Eight more properties in the southern Kimberley are now cleared to trade into high-value live export markets that are sensitive to bluetongue virus (BTV).
Agriculture and Food Minister Ken Baston said the development followed surveillance by the National Arbovirus Monitoring Program (NAMP) and meant these properties could now access markets in Israel, Turkey, Jordan and Saudi Arabia.
"In 2012-13, trade into BTV-sensitive live export markets was worth $134.6million to Western Australia," Mr Baston said. "During that period these markets accounted for 30 per cent of WA live sheep exports ($49million), 50 per cent of live cattle exports ($68.6million) and 76 per cent of live dairy heifer exports ($17million)."
This trade is underpinned by an internationally recognised surveillance program that tests for the presence of the midges that spread the disease - the NAMP.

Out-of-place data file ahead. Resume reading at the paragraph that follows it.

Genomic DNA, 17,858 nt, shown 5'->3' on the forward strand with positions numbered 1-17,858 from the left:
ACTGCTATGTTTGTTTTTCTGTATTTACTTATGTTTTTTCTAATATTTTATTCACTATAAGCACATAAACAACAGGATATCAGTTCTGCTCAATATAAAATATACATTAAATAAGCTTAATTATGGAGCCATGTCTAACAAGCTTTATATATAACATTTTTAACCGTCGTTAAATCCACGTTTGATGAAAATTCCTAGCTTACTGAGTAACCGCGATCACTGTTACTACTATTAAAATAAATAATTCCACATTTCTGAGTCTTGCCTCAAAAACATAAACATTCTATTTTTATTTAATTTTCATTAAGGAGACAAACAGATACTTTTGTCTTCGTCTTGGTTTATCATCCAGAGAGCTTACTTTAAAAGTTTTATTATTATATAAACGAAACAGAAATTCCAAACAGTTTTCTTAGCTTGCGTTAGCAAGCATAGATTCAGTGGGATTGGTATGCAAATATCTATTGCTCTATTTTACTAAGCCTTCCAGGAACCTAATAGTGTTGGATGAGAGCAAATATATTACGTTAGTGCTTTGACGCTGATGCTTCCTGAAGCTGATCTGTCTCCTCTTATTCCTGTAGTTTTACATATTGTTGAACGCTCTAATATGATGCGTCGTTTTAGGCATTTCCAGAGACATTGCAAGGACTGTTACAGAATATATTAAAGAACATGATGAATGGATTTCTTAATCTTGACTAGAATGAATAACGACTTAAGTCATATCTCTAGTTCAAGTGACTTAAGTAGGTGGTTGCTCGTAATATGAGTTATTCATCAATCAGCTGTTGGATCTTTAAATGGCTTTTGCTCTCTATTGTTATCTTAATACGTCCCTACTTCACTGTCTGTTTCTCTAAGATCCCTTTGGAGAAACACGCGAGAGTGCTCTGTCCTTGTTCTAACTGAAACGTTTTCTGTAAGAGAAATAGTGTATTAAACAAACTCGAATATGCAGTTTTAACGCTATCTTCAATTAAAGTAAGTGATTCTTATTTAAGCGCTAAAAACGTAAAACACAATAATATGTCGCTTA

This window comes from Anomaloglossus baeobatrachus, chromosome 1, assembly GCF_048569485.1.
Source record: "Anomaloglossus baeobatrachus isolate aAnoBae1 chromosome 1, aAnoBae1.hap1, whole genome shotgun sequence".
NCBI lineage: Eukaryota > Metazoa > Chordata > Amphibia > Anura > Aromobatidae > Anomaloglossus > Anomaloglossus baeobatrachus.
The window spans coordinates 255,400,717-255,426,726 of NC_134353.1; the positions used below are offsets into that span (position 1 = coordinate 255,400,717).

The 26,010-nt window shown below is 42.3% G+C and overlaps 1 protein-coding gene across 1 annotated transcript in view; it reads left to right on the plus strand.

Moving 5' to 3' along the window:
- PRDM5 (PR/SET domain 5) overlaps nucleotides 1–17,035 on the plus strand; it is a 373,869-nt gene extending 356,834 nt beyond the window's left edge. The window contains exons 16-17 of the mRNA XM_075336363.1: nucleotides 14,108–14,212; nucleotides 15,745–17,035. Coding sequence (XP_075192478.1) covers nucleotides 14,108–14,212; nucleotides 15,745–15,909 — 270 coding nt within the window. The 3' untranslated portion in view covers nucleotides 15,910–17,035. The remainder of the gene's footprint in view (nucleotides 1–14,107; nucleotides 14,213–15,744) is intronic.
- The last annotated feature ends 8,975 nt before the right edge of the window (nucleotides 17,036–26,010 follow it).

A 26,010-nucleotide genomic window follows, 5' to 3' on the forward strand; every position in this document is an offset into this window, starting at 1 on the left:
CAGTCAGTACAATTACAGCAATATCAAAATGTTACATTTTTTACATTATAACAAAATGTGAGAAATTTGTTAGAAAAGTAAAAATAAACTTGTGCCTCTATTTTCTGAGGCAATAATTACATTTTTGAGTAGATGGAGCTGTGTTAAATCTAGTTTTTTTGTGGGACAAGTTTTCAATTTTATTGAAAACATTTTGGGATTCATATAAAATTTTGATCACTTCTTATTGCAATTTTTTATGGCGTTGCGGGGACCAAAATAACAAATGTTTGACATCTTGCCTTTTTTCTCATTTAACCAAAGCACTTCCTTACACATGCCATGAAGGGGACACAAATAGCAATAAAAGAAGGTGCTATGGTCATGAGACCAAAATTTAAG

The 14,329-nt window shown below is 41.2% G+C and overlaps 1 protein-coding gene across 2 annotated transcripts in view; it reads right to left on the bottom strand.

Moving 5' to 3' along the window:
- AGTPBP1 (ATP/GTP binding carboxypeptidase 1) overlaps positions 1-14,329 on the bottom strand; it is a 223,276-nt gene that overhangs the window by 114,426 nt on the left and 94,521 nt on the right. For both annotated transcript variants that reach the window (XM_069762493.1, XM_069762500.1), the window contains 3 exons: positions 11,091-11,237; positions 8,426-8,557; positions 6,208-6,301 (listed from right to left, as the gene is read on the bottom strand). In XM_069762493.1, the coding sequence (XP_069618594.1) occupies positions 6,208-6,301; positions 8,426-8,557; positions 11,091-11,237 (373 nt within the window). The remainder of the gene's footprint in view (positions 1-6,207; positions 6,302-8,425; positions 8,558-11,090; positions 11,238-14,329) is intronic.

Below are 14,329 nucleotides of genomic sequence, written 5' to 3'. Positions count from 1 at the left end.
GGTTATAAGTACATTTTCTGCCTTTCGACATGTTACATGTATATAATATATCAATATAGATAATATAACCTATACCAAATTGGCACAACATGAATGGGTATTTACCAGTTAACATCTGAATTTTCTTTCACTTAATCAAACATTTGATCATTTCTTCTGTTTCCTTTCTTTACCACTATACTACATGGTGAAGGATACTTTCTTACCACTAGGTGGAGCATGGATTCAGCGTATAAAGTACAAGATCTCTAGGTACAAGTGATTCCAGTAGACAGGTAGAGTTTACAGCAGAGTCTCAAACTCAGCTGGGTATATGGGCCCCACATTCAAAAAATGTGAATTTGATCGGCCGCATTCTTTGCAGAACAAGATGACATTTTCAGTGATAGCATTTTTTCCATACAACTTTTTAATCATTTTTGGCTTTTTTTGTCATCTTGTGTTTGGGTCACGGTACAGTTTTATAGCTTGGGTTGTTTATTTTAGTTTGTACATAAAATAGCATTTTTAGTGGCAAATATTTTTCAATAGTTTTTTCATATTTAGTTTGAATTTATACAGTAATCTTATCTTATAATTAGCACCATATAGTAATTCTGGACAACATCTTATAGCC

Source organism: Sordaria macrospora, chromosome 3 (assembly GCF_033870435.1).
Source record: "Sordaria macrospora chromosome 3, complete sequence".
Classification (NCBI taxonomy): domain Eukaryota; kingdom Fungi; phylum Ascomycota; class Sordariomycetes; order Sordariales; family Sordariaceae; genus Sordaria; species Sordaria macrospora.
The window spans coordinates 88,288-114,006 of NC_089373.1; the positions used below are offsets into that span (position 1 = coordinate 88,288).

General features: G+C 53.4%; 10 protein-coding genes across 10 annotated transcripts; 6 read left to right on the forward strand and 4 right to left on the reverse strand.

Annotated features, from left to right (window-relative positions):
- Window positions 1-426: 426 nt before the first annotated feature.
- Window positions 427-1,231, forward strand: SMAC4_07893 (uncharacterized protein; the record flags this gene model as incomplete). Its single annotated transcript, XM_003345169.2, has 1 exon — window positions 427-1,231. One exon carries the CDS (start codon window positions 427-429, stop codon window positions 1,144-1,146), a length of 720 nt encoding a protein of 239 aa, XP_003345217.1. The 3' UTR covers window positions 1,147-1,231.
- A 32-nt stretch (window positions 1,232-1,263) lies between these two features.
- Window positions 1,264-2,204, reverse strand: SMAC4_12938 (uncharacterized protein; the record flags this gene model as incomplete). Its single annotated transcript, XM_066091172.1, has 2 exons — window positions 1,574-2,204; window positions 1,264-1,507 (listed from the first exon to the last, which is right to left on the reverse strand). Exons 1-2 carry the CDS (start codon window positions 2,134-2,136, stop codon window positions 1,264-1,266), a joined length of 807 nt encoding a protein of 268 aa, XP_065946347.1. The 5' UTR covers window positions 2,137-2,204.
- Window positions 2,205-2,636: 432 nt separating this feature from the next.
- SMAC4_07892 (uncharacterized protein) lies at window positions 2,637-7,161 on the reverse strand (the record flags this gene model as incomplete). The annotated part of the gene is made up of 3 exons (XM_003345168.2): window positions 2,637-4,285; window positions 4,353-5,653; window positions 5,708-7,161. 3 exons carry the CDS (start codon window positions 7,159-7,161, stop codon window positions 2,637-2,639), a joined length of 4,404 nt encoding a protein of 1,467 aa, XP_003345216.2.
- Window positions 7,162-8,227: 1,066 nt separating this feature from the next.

The midges that cause BTV only occur in northern Australia, but their distribution changes with variations in weather patterns. NAMP gathers data on the presence or absence of the virus in zones where the midges exist.
"Where there is no evidence that BTV transmission has occurred for two years, properties within that area can be moved into a BTV-free zone, increasing their range of market options," he said.
"Maintaining our bluetongue virus-free status requires ongoing testing, which is managed at State level by the Department of Agriculture and Food. If the virus is detected in the area again, properties within 100km will be removed from the BTV-free zone."The livestock industry contributes financially to NAMP, which is managed by Animal Health Australia.